Archive for: Forests


Why Population Matters

This report focuses on how population impacts many aspects of our lives, including issues as diverse as poverty, health, education, water, and forests. Population matters even more today because historically high numbers of people are intensifying these impacts on our well-being at a time when the demographic picture of the world is becoming increasingly complex. The report includes a glossary of population terms and explains how and why population matters to a variety of issues, including Maternal Health, Infectious Diseases and HIV/AIDS, Education and Labor, Poverty Reduction, Migration and Urbanization, Security, Food Security, Climate Change, Water Resources, Forests, and Biodiversity.

Year: 2011

Source: PAI

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    Scaling Up Community Forest Enterprises in Tanzania

    Across the globe, locally controlled forestry is gaining momentum, increasingly recognised for improving environmental resource management and bringing socio-economic returns to local communities. In short: it works for both people and forests. Since the 1990s, Tanzania has pioneered locally controlled forestry (also known as African participatory forest management). Supported by donors and NGOs, the government has transferred management of more than 2.5 million hectares of forest and woodland to local communities, restoring forests and improving environmental services. But converting and scaling up this transfer of natural capital into long-term economic benefits for communities remains a challenge. We present three emerging sustainable community forest enterprises that have delivered important social, economic and conservation benefits, and explore options for scaling up these approaches across Tanzania and elsewhere.

    Year: 2019

    Source: International Institute for Environment and Development

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      Opportunities in Population and Health for Community Forest User Groups in Nepal

      USAID commissioned a team to review the SAGUN PHE project in Nepal. In this evaluation, the team identified gaps, opportunities, lessons, and practices specific to the PHE approach. The team gathered with Community Forest User Groups, the Ministry of Health, and various national and international NGOs to discuss these findings in an effort to create a PHE project that would best fit the needs of communities. This report builds off these findings and focuses on PHE recommendations for Nepal moving forward.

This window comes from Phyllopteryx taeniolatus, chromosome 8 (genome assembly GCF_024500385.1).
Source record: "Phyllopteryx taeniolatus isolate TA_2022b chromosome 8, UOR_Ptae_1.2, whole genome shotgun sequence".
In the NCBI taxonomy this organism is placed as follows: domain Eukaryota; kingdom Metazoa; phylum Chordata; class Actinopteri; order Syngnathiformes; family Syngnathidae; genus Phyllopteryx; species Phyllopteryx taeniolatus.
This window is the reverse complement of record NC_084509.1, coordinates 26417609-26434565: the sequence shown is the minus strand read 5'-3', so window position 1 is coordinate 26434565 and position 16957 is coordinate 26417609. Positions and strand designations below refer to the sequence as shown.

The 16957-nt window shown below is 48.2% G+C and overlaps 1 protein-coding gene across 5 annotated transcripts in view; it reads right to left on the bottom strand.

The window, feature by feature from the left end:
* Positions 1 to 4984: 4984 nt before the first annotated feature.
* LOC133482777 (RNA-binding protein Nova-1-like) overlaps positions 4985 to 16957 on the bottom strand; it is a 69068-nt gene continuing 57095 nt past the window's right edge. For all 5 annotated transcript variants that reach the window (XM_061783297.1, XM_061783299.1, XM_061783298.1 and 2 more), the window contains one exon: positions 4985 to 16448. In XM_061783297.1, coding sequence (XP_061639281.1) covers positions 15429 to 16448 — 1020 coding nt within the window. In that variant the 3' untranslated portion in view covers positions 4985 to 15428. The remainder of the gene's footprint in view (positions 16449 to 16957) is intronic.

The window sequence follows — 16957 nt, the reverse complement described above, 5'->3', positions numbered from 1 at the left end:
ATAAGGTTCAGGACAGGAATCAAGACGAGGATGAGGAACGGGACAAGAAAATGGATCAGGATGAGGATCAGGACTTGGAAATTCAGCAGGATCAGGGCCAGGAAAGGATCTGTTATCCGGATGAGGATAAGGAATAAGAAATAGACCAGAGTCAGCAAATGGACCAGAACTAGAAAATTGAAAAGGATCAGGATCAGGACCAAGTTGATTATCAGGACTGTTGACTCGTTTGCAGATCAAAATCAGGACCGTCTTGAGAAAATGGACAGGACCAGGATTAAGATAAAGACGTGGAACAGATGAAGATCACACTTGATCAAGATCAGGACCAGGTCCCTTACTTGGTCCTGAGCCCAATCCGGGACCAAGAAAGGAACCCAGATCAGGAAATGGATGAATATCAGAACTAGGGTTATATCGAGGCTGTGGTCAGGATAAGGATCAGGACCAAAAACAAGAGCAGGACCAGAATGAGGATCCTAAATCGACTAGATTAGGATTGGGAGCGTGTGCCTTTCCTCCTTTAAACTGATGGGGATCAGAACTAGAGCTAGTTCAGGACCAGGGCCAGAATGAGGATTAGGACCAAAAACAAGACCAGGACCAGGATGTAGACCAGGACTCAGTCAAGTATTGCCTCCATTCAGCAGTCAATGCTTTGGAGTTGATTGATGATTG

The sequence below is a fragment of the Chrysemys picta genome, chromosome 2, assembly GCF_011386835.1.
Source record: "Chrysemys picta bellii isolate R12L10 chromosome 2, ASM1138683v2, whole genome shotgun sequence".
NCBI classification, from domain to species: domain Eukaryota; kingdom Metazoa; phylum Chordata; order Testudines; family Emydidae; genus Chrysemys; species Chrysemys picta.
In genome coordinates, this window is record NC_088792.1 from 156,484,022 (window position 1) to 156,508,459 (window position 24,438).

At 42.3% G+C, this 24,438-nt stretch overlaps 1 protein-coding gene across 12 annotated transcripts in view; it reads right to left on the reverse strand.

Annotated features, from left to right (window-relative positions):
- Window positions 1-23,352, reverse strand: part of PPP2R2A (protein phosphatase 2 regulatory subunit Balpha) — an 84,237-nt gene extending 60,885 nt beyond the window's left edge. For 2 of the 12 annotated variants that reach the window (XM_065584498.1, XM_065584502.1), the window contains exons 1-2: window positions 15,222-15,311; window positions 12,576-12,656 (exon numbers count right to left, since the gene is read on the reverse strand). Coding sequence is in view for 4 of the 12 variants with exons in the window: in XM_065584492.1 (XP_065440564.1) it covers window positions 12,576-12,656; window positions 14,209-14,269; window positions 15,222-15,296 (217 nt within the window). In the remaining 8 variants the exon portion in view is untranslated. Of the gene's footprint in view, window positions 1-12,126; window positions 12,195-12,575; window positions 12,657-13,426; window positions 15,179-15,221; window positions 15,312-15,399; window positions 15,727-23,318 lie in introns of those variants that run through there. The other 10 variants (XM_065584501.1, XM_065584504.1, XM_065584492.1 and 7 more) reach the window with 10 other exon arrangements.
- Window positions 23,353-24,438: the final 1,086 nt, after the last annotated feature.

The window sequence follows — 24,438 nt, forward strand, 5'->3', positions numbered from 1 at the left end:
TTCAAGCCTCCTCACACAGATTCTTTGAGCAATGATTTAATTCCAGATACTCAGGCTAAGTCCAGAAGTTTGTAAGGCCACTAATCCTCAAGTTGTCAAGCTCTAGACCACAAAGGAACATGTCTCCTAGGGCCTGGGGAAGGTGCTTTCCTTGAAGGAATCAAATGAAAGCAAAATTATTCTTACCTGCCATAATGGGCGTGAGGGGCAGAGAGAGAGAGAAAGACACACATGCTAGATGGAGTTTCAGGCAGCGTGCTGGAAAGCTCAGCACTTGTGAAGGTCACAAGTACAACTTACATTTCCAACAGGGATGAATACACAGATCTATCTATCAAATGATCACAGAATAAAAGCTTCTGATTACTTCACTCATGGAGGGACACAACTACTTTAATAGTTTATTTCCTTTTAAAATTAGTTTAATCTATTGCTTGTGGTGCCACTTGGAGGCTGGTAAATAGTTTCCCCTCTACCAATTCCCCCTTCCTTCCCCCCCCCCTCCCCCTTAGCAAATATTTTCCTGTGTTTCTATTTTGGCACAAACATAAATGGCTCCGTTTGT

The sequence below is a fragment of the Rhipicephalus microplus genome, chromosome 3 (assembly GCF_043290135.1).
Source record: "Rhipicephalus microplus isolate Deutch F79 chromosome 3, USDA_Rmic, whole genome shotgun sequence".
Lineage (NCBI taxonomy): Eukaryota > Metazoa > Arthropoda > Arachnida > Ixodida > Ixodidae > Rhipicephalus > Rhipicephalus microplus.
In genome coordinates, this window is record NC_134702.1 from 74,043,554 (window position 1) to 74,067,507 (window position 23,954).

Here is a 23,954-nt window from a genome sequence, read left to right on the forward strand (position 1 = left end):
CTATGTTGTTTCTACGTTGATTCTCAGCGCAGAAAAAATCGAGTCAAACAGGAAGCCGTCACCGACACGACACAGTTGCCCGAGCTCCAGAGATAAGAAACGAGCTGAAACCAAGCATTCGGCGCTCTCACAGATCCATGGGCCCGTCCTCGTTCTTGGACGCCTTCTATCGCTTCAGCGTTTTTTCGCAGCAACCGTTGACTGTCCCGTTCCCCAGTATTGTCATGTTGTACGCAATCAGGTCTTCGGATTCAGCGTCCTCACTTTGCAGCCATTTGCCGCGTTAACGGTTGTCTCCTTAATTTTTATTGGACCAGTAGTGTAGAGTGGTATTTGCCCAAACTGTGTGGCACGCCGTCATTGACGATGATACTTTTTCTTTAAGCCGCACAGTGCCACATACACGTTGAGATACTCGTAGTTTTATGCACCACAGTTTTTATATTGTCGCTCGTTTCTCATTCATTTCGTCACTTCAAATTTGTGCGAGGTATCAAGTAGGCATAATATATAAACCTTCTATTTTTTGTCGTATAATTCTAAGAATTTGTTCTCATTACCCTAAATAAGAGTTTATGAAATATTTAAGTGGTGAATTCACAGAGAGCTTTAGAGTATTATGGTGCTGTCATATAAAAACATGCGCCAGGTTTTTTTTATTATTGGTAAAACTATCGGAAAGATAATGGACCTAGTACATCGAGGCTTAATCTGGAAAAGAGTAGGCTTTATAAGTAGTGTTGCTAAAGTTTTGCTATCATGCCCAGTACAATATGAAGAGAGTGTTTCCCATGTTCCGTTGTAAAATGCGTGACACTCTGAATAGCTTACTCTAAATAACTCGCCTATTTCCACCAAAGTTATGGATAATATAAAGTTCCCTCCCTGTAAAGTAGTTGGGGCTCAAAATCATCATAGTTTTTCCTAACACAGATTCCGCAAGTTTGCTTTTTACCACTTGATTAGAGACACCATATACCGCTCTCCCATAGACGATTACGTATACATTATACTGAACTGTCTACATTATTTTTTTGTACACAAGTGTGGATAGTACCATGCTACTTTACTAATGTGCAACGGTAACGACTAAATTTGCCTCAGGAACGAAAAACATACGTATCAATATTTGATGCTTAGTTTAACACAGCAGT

Year: 2006

      Source: United States Agency for International Development

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        Nepal Natural Resource User Groups/Population, Health, and Environment Assessment: Final Report

        This report focuses on the results of a USAID/Nepal funded project, Strengthening Actions for Good Governance and Utilization of Natural Resources (SAGUN) in various forested regions of Nepal. An analysis was made of the lessons learned and best practices for applying user-group management to forest conservation. Despite the some political unrest in the country, the assessment group discovered many positive key findings that demonstrated how the Community Forest User Groups (CFUGs) approach works well from all perspectives: improved grassroots-level governance capacity; improved livelihoods empowering and building the capacity of excluded groups and the poor; increased coverage and quality of forests covered, and the biodiversity and organisms protected; and low cost and effectiveness. User groups in forest or buffer zones proved to be a great entry point for integrating forest conservation with other social issues. This report discusses the future of the user group approach, and possibilities of integrating it with PHE, community-based development, or community forest conservation.

        Year: 2006

        Source: United States Agency for International Development

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          Linking Population, Health and the Environment: an Overview of Integrated Programs and a Case Study in Nepal

          Population, health, and environment (PHE) programs link conservation, health, and family planning interventions. These programs are generally located in biodiversity hotspots, where population pressure may contribute to environmental degradation. This review describes the general structure of PHE programs and provides examples to highlight various aspects of this approach. It focuses on a case study from the Integrating Population and Health into Forestry Management Agendas program in Nepal that addressed deforestation from fuel-wood harvesting, indoor air pollution from wood fires, acute respiratory infections related to smoke inhalation, as well as family planning in communities in Nepal’s densely populated forest corridors. Keys to the success of the project included empowerment of community forest user groups with PHE program know-how and appropriate technology. Lessons learned highlight the critical role that nongovernmental organizations can play to catalyze cross-sectoral responses to complex development issues. The PHE approach can be effective for achieving sustainable development and meeting conservation and health objectives.

          Year: 2011

          Source: Mount Sinai Journal of Medicine

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